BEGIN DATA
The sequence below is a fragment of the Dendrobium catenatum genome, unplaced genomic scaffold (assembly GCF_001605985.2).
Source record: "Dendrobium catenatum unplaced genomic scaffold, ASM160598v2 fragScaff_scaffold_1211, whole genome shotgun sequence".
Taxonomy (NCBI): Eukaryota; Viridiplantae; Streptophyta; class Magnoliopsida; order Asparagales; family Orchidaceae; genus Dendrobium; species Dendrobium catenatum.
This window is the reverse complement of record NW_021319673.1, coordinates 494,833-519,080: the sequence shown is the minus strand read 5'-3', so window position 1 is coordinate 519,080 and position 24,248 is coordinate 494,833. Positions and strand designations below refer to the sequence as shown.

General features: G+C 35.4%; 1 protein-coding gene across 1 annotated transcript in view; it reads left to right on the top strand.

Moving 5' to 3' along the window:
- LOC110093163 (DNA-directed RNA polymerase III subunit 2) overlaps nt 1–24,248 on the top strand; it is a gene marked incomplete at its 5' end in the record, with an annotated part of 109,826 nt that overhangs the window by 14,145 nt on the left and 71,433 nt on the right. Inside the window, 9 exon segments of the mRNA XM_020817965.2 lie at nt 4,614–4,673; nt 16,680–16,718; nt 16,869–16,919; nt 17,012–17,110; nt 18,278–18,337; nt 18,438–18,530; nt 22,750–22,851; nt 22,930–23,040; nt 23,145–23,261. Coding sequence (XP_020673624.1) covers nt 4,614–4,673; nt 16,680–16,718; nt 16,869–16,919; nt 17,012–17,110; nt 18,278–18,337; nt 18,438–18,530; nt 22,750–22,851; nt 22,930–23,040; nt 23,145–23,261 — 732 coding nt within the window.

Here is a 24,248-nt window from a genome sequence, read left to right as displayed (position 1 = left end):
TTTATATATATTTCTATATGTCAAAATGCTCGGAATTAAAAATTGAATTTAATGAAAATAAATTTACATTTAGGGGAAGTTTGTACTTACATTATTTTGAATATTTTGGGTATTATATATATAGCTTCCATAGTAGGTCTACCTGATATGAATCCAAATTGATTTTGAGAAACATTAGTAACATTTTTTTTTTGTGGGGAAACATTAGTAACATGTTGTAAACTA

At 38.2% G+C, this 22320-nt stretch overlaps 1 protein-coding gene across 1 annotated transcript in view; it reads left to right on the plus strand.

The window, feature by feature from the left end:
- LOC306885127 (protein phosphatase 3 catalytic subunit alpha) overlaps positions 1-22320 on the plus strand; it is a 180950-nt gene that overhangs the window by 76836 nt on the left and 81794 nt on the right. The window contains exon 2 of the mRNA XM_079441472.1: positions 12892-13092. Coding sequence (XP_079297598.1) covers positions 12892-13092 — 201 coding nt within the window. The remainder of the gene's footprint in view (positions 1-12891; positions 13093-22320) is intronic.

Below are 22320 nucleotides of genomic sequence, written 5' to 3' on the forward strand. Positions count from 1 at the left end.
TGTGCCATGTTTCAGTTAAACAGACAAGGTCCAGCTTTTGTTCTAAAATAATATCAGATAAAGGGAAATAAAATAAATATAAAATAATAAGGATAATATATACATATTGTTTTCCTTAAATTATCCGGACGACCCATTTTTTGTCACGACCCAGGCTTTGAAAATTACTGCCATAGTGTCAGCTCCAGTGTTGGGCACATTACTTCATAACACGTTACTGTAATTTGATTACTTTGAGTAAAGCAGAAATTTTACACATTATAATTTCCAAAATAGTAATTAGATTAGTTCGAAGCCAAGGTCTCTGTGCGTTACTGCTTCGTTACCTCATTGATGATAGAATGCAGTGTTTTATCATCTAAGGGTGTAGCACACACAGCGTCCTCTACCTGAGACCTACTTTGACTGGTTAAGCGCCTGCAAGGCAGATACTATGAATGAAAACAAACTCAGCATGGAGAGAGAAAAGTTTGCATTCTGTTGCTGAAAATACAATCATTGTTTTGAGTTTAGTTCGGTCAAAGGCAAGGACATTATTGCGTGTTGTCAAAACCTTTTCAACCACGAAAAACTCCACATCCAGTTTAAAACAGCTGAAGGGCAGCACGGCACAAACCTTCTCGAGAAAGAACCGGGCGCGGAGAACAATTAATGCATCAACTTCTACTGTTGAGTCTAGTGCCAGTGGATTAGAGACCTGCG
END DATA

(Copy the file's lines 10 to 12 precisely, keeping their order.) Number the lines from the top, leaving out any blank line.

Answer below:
At 38.2% G+C, this 22320-nt stretch overlaps 1 protein-coding gene across 1 annotated transcript in view; it reads left to right on the plus strand.

The window, feature by feature from the left end:
- LOC306885127 (protein phosphatase 3 catalytic subunit alpha) overlaps positions 1-22320 on the plus strand; it is a 180950-nt gene that overhangs the window by 76836 nt on the left and 81794 nt on the right. The window contains exon 2 of the mRNA XM_079441472.1: positions 12892-13092. Coding sequence (XP_079297598.1) covers positions 12892-13092 — 201 coding nt within the window. The remainder of the gene's footprint in view (positions 1-12891; positions 13093-22320) is intronic.